A new Finnish study discovers that in men, a high resting heart rate and high blood pressure in late adolescence may be associated with an increased risk for development of a psychiatric disorder.
The findings appear in a new article published online by JAMA Psychiatry.
Investigators explain that many mental health disorders have been found to be associated with abnormalities in heart function and blood pressure. Heart rate and blood pressure are regulated by the autonomic nervous system which controls the body’s basic functions.
However, there has previously been no comprehensive research on whether discrepancies in the function of the autonomic nervous system could precede the onset of psychiatric illnesses.
Antti Latvala, Ph.D., of the University of Helsinki, Finland, and coauthors used heart rate and blood pressure data for Swedish men when they entered into the military (average age of 18), from 1969 to 2010. They then examined whether differences in cardiac autonomic function were associated with psychiatric disorders.
Analyses based on up to 45 years of follow-up data suggest men in their late teens with resting heart rates above 82 beats per minute, compared with those whose resting heart rates were below 62 beats per minute, had:
- a 69 percent increased risk for later obsessive-compulsive disorder (OCD);
- a 21 percent increased risk for schizophrenia;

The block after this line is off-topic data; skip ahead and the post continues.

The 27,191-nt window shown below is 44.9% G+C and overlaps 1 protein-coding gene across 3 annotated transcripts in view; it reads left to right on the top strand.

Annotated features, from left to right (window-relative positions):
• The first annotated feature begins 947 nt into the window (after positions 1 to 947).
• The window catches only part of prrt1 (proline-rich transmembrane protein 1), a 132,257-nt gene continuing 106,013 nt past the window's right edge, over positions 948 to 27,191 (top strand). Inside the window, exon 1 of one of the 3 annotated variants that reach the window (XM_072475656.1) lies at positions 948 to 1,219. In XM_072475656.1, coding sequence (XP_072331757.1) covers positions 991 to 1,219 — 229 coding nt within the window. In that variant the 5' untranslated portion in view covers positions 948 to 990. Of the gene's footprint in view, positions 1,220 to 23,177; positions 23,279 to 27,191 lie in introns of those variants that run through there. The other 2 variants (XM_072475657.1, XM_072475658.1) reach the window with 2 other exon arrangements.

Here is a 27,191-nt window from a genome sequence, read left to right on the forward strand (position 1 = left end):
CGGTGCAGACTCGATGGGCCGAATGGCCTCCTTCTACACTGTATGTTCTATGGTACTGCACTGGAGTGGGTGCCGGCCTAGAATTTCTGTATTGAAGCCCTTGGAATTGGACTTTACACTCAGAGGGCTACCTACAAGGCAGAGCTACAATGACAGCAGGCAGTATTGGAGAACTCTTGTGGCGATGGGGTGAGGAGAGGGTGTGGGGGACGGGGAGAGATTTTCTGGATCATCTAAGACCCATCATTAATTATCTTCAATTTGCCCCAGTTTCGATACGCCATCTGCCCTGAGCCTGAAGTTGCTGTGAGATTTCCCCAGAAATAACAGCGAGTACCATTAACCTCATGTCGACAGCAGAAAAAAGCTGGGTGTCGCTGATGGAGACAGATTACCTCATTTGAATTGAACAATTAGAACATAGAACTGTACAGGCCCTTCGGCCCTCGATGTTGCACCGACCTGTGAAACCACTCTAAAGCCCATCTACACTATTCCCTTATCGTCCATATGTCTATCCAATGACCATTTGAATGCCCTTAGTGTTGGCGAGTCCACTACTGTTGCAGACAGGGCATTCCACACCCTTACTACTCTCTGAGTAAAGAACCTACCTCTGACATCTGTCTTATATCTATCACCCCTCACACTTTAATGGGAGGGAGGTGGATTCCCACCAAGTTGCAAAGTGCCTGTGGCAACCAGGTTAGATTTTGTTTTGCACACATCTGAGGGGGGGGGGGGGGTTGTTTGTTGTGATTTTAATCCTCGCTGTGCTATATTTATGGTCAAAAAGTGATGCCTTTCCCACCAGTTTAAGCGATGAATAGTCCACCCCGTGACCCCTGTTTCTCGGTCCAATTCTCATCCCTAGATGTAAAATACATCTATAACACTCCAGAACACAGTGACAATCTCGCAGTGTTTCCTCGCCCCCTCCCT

- and an 18 percent increased risk for anxiety disorders.
The authors reported similar associations for blood pressure.
The study considered several factors that could contribute to the connection, such as BMI, socioeconomic status, ethnic background, cognitive ability as well as physical fitness measured through an exercise test.
However, these factors did not fully account for the correlation between psychiatric disorders and heart rate or blood pressure. The average follow-up period was 32 years.
The study also shows that low resting heart rate was linked to an increased risk of substance abuse and convictions for violent crimes.
“These results are interesting, because they provide new information on the role of the autonomic nervous system in psychiatric disorders,” said Latvala, who led the project.
Latvala pointed out that the mechanisms underlying this connection still require a great deal of further study.
“Our observations indicate that differences in physiological responses, such as stress reactions, are linked to the risk of mental disorders. It is also known that psychiatric illnesses are associated with an increased risk for cardiovascular disease. Our results open new opportunities for studying this connection as well,” Latvala said.
Despite the findings, the authors note their results do not establish a cause and effect relationship.
“These associations should be confirmed in other longitudinal studies, and the underlying mechanisms should be studied with more detailed measures of autonomic functioning and designs that can more clearly elucidate causal processes,” the researchers said.
Source: University of Helsinki